John C. Hays is the namesake of Hays County, Texas.[12] Hays is etched in his honor, on the side of the Hall of State, Dallas, Texas.


  1. ^
  2. ^ "A Great Captain and a New Weapon" by Charles M. Robinson III.
  3. ^ "Chief Placido" Archived 2011-09-27 at the Wayback Machine, San Marcos Record, November 2007
  4. ^ a b c d "John Hays", Texas Ranger Hall of Fame, Texas Rangers Website
  5. ^ Ford, J.S., 1963, Rip Ford's Texas, Austin: University of Texas Press, ISBN 0292770340, p. 60
  6. ^ Congressional Edition, Volume 537, U.S. Government Printing Office, 1848, pp.86 - 89 General Lane's report of the affairs at Matamoras and Galaxara.
  7. ^ Cadmus Marcellus Wilcox, History of the Mexican War, Church News Publishing Company, Washington D. C., 1892, pp.532-535
  8. ^ Weiss, Harold J., Jr. "Hays, John Coffee (1817–1883)". Handbook of Texas Online. Texas State Historical Association. Retrieved June 2, 2010.
  9. ^ Weinert, Willie Mae (1976). An Authentic History of Guadalupe County. Seguin Conservation Society.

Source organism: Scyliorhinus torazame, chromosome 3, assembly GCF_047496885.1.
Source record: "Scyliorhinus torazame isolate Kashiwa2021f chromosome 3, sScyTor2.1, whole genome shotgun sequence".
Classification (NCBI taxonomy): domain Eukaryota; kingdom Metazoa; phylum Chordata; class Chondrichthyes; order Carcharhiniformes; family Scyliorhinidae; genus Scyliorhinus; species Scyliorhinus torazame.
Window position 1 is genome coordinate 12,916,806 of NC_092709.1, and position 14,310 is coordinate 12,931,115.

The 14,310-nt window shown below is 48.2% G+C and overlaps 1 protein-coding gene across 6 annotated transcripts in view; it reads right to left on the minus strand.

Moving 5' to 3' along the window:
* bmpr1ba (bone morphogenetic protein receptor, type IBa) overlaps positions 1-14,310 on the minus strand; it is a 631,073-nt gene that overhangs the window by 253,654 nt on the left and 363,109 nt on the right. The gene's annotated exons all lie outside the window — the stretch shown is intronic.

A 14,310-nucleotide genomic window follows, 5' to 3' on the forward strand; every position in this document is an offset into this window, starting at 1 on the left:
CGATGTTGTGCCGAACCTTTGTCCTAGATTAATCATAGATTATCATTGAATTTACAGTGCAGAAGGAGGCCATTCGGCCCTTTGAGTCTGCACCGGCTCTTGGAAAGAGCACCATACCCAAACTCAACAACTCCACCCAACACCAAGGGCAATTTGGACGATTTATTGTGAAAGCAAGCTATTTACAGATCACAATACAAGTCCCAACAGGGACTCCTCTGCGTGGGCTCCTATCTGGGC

10. ^ "Unique". Time. May 10, 1926. ISSN 0040-781X.
  11. ^ Jack Hays[permanent dead link]
  12. ^ Gannett, Henry (1905). The Origin of Certain Place Names in the United States. Govt. Print. Off. pp. 153.


  • Gwynne, S. C. Empire of the Summer Moon: Quanah Parker and the Rise and Fall of the Comanches, the Most Powerful Indian Tribe in American History, New York: Scribner, 2010;
  • Robinson, Charles, The Men Who Wear the Star: The Story of the Texas Rangers, Modern Library, (2001). ISBN 0-375-75748-1.
  • Swift, Roy, Three Roads to Chihuahua: The Great Wagon Roads that Opened the Southwest, Eakin Press (1988). ISBN 0-89015-640-9.
  • Webb, Walter Prescott, The Texas Rangers: A Century of Frontier Justice, University of Texas Press, (1965, second ed.).
  • Wilkins, Frederick, The Legend Begins: The Texas Rangers, 1823–1845, State House Press, (1996). ISBN 1-880510-41-3.
  • Wilkins, Frederick, Defending the Borders: The Texas Rangers, 1848–1861, State House Press, (2001). ISBN 1-880510-41-3.
  • Wilkins, Frederick, The Law Comes to Texas: The Texas Rangers 1870–1901, State House Press, (1999). ISBN 1-880510-61-8.

External links[edit]